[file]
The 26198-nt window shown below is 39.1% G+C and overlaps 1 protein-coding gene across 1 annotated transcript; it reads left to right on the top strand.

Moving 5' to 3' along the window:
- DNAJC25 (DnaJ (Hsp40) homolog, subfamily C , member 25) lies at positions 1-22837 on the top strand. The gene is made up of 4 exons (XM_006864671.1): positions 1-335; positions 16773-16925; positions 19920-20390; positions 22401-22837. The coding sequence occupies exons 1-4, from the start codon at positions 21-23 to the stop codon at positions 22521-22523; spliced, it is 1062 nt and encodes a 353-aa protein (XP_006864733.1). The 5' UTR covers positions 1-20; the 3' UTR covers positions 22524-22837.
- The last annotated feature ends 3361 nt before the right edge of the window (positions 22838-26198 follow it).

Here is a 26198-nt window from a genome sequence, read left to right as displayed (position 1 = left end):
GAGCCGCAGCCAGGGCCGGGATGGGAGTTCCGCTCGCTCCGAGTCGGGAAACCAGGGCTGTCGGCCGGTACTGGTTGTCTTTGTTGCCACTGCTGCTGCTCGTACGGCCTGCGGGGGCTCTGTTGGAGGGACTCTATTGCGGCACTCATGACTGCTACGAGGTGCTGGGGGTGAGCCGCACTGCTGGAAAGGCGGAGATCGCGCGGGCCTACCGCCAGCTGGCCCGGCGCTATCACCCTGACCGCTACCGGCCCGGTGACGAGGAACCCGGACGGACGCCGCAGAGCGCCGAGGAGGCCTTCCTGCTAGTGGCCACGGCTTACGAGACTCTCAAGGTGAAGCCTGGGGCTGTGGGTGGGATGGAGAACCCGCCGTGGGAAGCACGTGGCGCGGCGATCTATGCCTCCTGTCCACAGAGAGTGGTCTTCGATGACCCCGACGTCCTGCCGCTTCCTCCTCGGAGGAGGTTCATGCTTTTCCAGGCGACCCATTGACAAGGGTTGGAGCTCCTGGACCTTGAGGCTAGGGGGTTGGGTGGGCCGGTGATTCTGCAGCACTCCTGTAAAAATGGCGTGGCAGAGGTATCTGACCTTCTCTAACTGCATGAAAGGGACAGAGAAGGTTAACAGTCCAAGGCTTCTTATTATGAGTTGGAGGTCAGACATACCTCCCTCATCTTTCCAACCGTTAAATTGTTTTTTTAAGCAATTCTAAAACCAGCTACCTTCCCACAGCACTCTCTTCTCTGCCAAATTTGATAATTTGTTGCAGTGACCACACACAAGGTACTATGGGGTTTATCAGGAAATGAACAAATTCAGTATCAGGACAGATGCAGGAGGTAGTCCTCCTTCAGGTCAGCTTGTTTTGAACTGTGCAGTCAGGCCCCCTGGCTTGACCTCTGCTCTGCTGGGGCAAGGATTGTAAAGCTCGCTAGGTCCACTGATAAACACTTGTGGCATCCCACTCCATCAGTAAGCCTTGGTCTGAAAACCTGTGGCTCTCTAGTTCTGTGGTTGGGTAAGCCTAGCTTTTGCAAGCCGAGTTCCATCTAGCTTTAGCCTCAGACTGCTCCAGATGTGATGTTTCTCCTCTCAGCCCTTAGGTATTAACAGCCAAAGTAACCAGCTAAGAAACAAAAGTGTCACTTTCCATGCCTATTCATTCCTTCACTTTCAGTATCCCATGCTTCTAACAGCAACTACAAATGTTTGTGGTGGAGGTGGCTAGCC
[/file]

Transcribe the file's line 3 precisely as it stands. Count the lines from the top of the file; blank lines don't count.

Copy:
- DNAJC25 (DnaJ (Hsp40) homolog, subfamily C , member 25) lies at positions 1-22837 on the top strand. The gene is made up of 4 exons (XM_006864671.1): positions 1-335; positions 16773-16925; positions 19920-20390; positions 22401-22837. The coding sequence occupies exons 1-4, from the start codon at positions 21-23 to the stop codon at positions 22521-22523; spliced, it is 1062 nt and encodes a 353-aa protein (XP_006864733.1). The 5' UTR covers positions 1-20; the 3' UTR covers positions 22524-22837.